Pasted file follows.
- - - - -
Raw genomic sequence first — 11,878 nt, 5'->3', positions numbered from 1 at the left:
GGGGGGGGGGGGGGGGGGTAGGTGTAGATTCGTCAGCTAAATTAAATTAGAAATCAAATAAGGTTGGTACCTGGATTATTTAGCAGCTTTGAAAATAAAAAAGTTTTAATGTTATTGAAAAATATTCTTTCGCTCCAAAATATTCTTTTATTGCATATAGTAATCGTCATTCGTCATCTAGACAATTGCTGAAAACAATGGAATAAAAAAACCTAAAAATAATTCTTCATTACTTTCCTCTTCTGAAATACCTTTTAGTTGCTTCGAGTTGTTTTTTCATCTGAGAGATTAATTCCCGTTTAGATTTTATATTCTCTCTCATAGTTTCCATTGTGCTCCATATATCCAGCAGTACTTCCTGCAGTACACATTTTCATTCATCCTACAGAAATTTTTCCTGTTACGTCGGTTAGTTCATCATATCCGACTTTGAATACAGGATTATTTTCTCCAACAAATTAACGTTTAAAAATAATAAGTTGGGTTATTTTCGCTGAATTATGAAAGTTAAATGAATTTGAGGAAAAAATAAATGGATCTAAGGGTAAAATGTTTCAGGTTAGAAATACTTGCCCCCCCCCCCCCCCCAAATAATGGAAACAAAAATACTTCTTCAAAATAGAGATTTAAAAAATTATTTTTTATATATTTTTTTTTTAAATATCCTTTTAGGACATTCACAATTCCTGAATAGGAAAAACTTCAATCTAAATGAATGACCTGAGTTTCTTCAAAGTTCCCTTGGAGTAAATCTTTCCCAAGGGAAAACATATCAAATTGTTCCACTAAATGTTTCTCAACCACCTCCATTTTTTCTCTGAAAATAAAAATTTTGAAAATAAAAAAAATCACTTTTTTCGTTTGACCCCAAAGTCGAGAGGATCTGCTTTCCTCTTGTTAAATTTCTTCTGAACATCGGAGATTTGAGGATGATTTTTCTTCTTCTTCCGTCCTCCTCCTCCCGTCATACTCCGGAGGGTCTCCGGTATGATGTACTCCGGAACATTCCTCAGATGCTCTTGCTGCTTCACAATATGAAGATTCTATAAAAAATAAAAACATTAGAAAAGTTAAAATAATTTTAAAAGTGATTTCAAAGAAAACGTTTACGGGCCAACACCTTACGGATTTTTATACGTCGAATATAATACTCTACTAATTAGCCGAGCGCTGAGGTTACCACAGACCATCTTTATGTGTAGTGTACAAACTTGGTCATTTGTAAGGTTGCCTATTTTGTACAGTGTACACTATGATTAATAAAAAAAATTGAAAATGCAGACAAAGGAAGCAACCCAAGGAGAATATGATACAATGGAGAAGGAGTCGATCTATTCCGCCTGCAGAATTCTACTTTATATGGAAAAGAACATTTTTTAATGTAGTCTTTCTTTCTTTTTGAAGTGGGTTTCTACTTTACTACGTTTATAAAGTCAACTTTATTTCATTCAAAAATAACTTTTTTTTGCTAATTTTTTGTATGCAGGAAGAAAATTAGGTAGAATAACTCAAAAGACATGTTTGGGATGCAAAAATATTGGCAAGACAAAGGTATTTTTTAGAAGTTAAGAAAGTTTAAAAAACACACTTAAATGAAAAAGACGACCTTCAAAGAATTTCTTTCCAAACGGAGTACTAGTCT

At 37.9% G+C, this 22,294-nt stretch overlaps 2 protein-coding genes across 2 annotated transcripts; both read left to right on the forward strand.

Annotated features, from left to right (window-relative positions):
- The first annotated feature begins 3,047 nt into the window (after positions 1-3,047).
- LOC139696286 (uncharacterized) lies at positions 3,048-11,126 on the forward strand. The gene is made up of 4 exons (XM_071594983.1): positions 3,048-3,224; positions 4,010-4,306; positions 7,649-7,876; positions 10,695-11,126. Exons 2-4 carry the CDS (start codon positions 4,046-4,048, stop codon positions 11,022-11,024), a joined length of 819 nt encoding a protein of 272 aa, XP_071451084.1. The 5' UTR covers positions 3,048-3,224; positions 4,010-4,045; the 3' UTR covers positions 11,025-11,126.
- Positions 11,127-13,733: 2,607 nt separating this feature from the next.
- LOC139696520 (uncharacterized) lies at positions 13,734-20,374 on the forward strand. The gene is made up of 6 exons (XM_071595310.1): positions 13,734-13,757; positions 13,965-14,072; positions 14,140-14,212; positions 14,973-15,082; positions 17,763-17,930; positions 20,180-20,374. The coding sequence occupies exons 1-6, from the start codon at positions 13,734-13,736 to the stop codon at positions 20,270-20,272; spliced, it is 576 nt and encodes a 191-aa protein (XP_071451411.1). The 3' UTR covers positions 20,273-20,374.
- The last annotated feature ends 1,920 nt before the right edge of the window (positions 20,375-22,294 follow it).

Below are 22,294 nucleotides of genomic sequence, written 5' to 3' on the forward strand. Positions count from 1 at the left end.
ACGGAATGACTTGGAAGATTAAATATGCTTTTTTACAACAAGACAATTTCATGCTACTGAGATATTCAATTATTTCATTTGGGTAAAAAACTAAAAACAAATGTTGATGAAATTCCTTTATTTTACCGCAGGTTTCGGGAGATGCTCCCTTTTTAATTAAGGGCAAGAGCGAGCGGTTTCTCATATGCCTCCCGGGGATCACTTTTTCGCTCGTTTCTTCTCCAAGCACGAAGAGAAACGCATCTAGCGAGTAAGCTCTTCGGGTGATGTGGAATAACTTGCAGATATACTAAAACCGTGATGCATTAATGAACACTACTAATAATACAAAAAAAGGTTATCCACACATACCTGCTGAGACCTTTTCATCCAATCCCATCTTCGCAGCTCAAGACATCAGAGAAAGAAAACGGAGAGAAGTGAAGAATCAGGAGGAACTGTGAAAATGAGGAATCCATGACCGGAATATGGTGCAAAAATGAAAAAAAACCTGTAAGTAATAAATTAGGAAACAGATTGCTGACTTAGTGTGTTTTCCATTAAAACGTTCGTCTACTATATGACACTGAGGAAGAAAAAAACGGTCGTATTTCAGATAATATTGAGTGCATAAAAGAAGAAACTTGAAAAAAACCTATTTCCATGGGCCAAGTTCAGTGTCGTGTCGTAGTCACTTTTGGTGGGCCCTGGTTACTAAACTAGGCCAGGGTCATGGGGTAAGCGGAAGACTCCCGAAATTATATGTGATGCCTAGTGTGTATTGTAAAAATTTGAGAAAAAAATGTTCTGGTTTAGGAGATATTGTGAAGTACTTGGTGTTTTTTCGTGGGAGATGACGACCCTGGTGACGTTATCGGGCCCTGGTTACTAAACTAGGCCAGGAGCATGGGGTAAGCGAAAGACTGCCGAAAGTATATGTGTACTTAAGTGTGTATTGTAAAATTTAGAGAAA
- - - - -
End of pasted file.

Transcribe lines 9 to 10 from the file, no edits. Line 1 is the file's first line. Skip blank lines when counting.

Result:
- The last annotated feature ends 1,920 nt before the right edge of the window (positions 20,375-22,294 follow it).

Below are 22,294 nucleotides of genomic sequence, written 5' to 3' on the forward strand. Positions count from 1 at the left end.